Background: The length of antibiotic therapy and long-term outcomes in patients with early Lyme disease are incompletely described. We report the long-term clinical outcomes of patients with early localized and early disseminated Lyme disease based on the duration of antibiotic therapy prescribed.
Methods: A retrospective cohort study and follow-up survey of patients diagnosed as having early localized and early disseminated Lyme disease from 1 January 2000 through 31 December 2004 was conducted in a Lyme disease-hyperendemic area.
Results: Six hundred seven patients met the study inclusion criteria. Most patients (93%) were treated with doxycycline for treatment durations of 10 days, 11-15 days, or 16 days in 17%, 33%, and 47% of doxycycline-treated patients, respectively. Treatment failure criteria, defined before performing the study, were met in only 6 patients (1%). Although these 6 patients met a priori treatment failure criteria, 4 of these patients' clinical details suggested reinfection, 1 was treated with an inappropriate antibiotic, and 1 developed facial palsy early in therapy. Reinfection developed in 4% of patients. The 2-year treatment failure-free survival rates of patients treated with antibiotics for 10 days, 11-15 days, or 16 days were 99.0%, 98.9%, and 99.2%, respectively. Patients treated with antibiotics for 16 days had lower 36-item Short-Form Health Survey social functioning scores on the follow-up survey. No other differences were found in follow-up clinical status or 36-item Short-Form Health Survey scores by duration of antibiotic treatment.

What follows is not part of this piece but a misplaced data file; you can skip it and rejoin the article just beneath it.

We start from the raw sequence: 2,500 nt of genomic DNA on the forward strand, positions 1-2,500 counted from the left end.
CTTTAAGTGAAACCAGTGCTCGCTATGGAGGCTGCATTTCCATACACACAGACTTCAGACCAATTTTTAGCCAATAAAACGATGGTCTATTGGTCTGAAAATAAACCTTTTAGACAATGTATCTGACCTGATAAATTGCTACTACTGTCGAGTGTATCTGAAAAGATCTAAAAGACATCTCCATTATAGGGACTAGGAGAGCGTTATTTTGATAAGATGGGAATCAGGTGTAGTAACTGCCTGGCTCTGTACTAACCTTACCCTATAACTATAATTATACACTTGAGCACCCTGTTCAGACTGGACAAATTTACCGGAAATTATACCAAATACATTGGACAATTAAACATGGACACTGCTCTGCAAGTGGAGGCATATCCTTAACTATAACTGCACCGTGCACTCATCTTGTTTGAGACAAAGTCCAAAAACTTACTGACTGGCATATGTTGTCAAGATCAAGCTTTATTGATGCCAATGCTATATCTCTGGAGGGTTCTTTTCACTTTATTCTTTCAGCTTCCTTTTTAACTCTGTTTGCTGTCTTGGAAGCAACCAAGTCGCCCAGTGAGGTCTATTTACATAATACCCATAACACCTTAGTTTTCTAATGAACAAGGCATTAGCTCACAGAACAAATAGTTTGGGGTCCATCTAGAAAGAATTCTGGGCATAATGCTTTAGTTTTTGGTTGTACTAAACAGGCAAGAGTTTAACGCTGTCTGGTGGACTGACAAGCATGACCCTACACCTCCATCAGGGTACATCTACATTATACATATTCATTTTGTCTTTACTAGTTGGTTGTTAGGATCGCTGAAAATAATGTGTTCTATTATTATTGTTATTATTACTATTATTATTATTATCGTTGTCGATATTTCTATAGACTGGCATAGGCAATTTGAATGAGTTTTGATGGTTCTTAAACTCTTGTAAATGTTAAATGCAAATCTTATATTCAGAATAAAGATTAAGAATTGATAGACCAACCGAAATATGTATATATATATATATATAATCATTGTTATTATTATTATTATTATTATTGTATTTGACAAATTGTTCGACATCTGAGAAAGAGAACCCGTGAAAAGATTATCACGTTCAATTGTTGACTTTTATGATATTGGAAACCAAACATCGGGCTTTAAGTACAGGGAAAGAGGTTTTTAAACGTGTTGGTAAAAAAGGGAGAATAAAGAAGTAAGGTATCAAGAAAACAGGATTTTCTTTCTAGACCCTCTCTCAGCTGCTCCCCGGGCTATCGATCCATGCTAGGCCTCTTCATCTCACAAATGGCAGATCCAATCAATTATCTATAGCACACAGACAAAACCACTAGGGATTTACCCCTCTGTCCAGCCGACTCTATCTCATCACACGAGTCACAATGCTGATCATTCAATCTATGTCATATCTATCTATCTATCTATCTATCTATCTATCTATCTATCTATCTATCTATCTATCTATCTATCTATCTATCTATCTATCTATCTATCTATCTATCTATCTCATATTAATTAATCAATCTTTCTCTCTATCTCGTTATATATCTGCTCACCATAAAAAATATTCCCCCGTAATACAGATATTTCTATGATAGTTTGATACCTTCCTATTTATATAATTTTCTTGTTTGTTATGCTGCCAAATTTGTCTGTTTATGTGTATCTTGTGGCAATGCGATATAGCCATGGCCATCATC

Conclusions: Patients treated for 10 days with antibiotic therapy for early Lyme disease have long-term outcomes similar to those of patients treated with longer courses. Treatment failure after appropriately targeted short-course therapy, if it occurs, is exceedingly rare.